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Biden Should Rejoin UNESCO—but Not Without Getting Something in Return

If it comes back, the United States can push the organization to focus more on initiatives that further the country’s foreign-policy goals.

The UNESCO logo is seen at the organization’s headquarters in Paris on Oct. 12, 2017.
The UNESCO logo is seen at the organization’s headquarters in Paris on Oct. 12, 2017. Jacques Demarthon/AFP/Getty Images

When U.S. President Donald Trump took the United States out of the United Nations Educational, Scientific, and Cultural Organization (UNESCO) in 2017, it seemed part and parcel of his determination that the United States would do better on its own. It has not. Meanwhile, China has filled the gap left by the U.S. absence in UNESCO, which is the leading U.N. agency for international goals on education. Understanding all this, the new Biden administration should work quickly to rejoin.

However, in return for U.S. participation, President Joe Biden’s team should push for a focused relationship with UNESCO, building on its comparative advantages in the development space. This will require a relationship centered on education, including digital education and information literacy, to push back against autocratic trends in the developing world. In that way, U.S. membership in UNESCO will both revitalize the organization and offer the United States an opportunity to advance Western values of free, open, and pluralistic education systems.

When U.S. President Donald Trump took the United States out of the United Nations Educational, Scientific, and Cultural Organization (UNESCO) in 2017, it seemed part and parcel of his determination that the United States would do better on its own. It has not. Meanwhile, China has filled the gap left by the U.S. absence in UNESCO, which is the leading U.N. agency for international goals on education. Understanding all this, the new Biden administration should work quickly to rejoin.

However, in return for U.S. participation, President Joe Biden’s team should push for a focused relationship with UNESCO, building on its comparative advantages in the development space. This will require a relationship centered on education, including digital education and information literacy, to push back against autocratic trends in the developing world. In that way, U.S. membership in UNESCO will both revitalize the organization and offer the United States an opportunity to advance Western values of free, open, and pluralistic education systems.


Since the United States left UNESCO, China has been making a pitch to move the organization’s International Bureau of Education from Geneva to Shanghai. That may seem unremarkable, but this small subsidiary office supports governments in crafting curricula for classrooms across the developing world. And the proposed move is just the latest in a number of maneuvers to bend UNESCO to China’s interests, including the unsuccessful nomination of Qian Tang, a Chinese national and UNESCO assistant director-general, for the post of director-general; the signing of a memorandum of understanding for cooperation between UNESCO and China’s Belt and Road Initiative; a Africa-China joint declaration on heritage protection for monitoring of heritage sites; a partnership between UNESCO and the Chinese tech giant Huawei for development in Central America; and a proliferation of heritage sites designations to distract from the environmental and social degradations of the Belt and Road Initiative. China is interested in UNESCO for the same reasons that it is interested in other U.N. agencies: power and influence in the multilateral system.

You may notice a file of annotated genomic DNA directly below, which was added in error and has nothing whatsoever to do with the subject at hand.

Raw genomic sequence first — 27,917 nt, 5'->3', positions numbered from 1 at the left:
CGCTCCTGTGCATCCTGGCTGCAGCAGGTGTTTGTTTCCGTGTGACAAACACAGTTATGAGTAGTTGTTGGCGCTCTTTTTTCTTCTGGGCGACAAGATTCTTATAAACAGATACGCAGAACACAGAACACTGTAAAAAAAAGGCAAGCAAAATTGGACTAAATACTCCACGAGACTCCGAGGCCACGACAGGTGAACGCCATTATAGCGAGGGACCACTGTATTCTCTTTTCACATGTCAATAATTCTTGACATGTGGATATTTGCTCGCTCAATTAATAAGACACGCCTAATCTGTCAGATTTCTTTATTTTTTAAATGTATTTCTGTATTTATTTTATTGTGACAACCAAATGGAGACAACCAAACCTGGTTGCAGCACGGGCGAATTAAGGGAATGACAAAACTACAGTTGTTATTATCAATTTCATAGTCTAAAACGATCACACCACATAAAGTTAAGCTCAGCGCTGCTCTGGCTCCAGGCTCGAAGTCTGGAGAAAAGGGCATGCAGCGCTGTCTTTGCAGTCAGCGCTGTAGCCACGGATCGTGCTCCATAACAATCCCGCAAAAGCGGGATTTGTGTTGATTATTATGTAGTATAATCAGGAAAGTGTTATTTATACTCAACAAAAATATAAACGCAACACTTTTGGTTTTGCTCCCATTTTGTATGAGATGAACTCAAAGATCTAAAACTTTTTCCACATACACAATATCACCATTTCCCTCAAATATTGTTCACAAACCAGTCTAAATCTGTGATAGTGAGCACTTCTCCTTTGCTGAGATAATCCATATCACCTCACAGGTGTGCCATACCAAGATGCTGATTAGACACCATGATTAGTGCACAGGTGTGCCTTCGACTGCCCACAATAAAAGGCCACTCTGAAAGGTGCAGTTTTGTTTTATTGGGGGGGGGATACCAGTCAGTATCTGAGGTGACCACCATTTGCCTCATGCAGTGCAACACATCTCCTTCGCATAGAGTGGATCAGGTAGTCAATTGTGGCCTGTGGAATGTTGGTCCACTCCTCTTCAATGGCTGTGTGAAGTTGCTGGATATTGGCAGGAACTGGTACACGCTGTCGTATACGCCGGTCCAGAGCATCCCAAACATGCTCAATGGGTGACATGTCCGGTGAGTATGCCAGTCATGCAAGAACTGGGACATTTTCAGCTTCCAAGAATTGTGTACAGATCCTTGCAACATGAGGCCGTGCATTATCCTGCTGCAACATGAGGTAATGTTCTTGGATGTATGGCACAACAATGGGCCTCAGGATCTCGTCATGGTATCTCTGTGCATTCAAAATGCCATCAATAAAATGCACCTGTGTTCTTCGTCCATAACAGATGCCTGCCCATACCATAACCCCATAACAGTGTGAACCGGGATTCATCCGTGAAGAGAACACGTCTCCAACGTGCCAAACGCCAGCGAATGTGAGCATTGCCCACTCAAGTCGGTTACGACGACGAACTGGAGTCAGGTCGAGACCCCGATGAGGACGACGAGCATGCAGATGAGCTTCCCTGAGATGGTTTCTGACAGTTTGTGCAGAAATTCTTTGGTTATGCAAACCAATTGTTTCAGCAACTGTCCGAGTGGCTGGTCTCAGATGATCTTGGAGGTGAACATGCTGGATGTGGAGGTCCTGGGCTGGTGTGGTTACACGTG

The fact that it has made so much progress comes down to the United States’ absence. The 2017 U.S. withdrawal came after the country had accumulated arrears of $500 million in back dues over six years. In explaining its decision, the U.S. State Department cited the agency’s “anti-Israel bias” including allowing Palestine to join UNESCO in 2011. While the move fit within Trump’s broader foreign-policy agenda, his was not the first administration to take this stance. In 1983, the State Department surveyed 96 international organizations and identified UNESCO as the most “contentious” toward U.S. interests. The result, just like in 2017, was a decision to depart.

In the 1980s, in the waning days of the Cold War, the United States’ exit was controversial and dramatic. It followed Joseph McCarthy-era investigations of American staff at the organization by their own government. In 2017, by contrast, the stakes around the U.S. departure may have felt quite low because of limited visibility about China’s expanding interests and the scant evidence to support claims of anti-Israel bias. In actuality, though, the ramification may have been greater than in 1984. These days, China’s expanding influence in the organization has implications for global rule-setting around infrastructure and development. And the United States needs to pay attention.


After the United States’ first departure from UNESCO in the 1980s, U.S. President George W. Bush rejoined in 2003, following internal advocacy and alignment between UNESCO and the administration’s No Child Left Behind Act. In his announcement, Bush recognized the organization’s significant reform, including new transparency around hiring practices and 25 percent reductions in staff.